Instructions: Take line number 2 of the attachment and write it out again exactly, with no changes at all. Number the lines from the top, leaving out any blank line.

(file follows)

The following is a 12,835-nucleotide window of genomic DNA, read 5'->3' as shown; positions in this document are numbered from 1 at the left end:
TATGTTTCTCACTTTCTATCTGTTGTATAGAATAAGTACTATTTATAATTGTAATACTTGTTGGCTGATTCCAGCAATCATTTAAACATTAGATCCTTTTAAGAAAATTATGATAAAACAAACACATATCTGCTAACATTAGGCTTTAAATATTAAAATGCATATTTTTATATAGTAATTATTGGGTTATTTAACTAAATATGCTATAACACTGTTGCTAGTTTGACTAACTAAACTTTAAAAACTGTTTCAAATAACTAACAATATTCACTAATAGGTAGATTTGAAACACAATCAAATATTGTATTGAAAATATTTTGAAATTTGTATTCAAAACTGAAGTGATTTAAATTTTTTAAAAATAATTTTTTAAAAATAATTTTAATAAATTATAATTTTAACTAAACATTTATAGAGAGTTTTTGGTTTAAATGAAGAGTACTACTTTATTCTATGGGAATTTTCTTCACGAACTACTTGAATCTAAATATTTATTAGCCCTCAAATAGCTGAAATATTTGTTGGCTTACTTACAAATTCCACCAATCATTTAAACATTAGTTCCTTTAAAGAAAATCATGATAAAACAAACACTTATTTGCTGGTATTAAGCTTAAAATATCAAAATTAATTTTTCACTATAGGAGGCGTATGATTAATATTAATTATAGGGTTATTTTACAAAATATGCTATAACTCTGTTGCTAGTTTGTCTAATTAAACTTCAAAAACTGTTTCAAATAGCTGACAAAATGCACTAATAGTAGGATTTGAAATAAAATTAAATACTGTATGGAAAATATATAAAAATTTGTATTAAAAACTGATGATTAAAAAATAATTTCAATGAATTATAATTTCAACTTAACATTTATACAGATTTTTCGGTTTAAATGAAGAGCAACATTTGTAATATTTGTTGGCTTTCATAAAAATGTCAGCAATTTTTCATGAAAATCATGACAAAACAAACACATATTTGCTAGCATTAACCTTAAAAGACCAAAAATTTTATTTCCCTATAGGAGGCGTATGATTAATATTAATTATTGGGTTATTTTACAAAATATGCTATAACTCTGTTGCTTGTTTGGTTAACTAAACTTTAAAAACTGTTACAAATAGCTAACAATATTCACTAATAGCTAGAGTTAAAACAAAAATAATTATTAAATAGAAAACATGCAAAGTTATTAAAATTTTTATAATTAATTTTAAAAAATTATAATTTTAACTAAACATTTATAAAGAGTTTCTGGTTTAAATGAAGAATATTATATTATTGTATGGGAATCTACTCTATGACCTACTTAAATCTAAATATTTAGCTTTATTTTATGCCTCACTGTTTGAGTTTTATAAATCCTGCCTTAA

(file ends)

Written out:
TATGTTTCTCACTTTCTATCTGTTGTATAGAATAAGTACTATTTATAATTGTAATACTTGTTGGCTGATTCCAGCAATCATTTAAACATTAGATCCTTTTAAGAAAATTATGATAAAACAAACACATATCTGCTAACATTAGGCTTTAAATATTAAAATGCATATTTTTATATAGTAATTATTGGGTTATTTAACTAAATATGCTATAACACTGTTGCTAGTTTGACTAACTAAACTTTAAAAACTGTTTCAAATAACTAACAATATTCACTAATAGGTAGATTTGAAACACAATCAAATATTGTATTGAAAATATTTTGAAATTTGTATTCAAAACTGAAGTGATTTAAATTTTTTAAAAATAATTTTTTAAAAATAATTTTAATAAATTATAATTTTAACTAAACATTTATAGAGAGTTTTTGGTTTAAATGAAGAGTACTACTTTATTCTATGGGAATTTTCTTCACGAACTACTTGAATCTAAATATTTATTAGCCCTCAAATAGCTGAAATATTTGTTGGCTTACTTACAAATTCCACCAATCATTTAAACATTAGTTCCTTTAAAGAAAATCATGATAAAACAAACACTTATTTGCTGGTATTAAGCTTAAAATATCAAAATTAATTTTTCACTATAGGAGGCGTATGATTAATATTAATTATAGGGTTATTTTACAAAATATGCTATAACTCTGTTGCTAGTTTGTCTAATTAAACTTCAAAAACTGTTTCAAATAGCTGACAAAATGCACTAATAGTAGGATTTGAAATAAAATTAAATACTGTATGGAAAATATATAAAAATTTGTATTAAAAACTGATGATTAAAAAATAATTTCAATGAATTATAATTTCAACTTAACATTTATACAGATTTTTCGGTTTAAATGAAGAGCAACATTTGTAATATTTGTTGGCTTTCATAAAAATGTCAGCAATTTTTCATGAAAATCATGACAAAACAAACACATATTTGCTAGCATTAACCTTAAAAGACCAAAAATTTTATTTCCCTATAGGAGGCGTATGATTAATATTAATTATTGGGTTATTTTACAAAATATGCTATAACTCTGTTGCTTGTTTGGTTAACTAAACTTTAAAAACTGTTACAAATAGCTAACAATATTCACTAATAGCTAGAGTTAAAACAAAAATAATTATTAAATAGAAAACATGCAAAGTTATTAAAATTTTTATAATTAATTTTAAAAAATTATAATTTTAACTAAACATTTATAAAGAGTTTCTGGTTTAAATGAAGAATATTATATTATTGTATGGGAATCTACTCTATGACCTACTTAAATCTAAATATTTAGCTTTATTTTATGCCTCACTGTTTGAGTTTTATAAATCCTGCCTTAA